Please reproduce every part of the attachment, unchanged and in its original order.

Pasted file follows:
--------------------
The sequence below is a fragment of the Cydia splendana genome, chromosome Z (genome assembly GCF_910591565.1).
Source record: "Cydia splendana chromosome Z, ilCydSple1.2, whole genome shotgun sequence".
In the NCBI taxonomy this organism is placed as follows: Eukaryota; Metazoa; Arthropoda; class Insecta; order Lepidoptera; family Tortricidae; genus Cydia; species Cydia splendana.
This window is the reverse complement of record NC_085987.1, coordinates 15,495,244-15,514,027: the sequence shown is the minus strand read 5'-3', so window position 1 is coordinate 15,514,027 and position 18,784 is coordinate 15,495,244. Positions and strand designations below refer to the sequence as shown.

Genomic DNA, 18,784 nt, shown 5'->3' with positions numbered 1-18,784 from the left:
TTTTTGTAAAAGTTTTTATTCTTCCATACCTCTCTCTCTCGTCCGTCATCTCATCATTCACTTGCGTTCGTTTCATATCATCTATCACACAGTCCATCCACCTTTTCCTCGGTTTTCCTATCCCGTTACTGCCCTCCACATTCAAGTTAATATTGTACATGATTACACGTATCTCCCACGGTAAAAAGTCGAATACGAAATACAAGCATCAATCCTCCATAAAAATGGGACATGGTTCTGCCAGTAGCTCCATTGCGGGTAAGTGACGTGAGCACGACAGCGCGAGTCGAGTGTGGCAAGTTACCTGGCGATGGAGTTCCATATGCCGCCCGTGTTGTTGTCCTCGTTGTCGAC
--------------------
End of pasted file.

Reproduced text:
The sequence below is a fragment of the Cydia splendana genome, chromosome Z (genome assembly GCF_910591565.1).
Source record: "Cydia splendana chromosome Z, ilCydSple1.2, whole genome shotgun sequence".
In the NCBI taxonomy this organism is placed as follows: Eukaryota; Metazoa; Arthropoda; class Insecta; order Lepidoptera; family Tortricidae; genus Cydia; species Cydia splendana.
This window is the reverse complement of record NC_085987.1, coordinates 15,495,244-15,514,027: the sequence shown is the minus strand read 5'-3', so window position 1 is coordinate 15,514,027 and position 18,784 is coordinate 15,495,244. Positions and strand designations below refer to the sequence as shown.

Genomic DNA, 18,784 nt, shown 5'->3' with positions numbered 1-18,784 from the left:
TTTTTGTAAAAGTTTTTATTCTTCCATACCTCTCTCTCTCGTCCGTCATCTCATCATTCACTTGCGTTCGTTTCATATCATCTATCACACAGTCCATCCACCTTTTCCTCGGTTTTCCTATCCCGTTACTGCCCTCCACATTCAAGTTAATATTGTACATGATTACACGTATCTCCCACGGTAAAAAGTCGAATACGAAATACAAGCATCAATCCTCCATAAAAATGGGACATGGTTCTGCCAGTAGCTCCATTGCGGGTAAGTGACGTGAGCACGACAGCGCGAGTCGAGTGTGGCAAGTTACCTGGCGATGGAGTTCCATATGCCGCCCGTGTTGTTGTCCTCGTTGTCGAC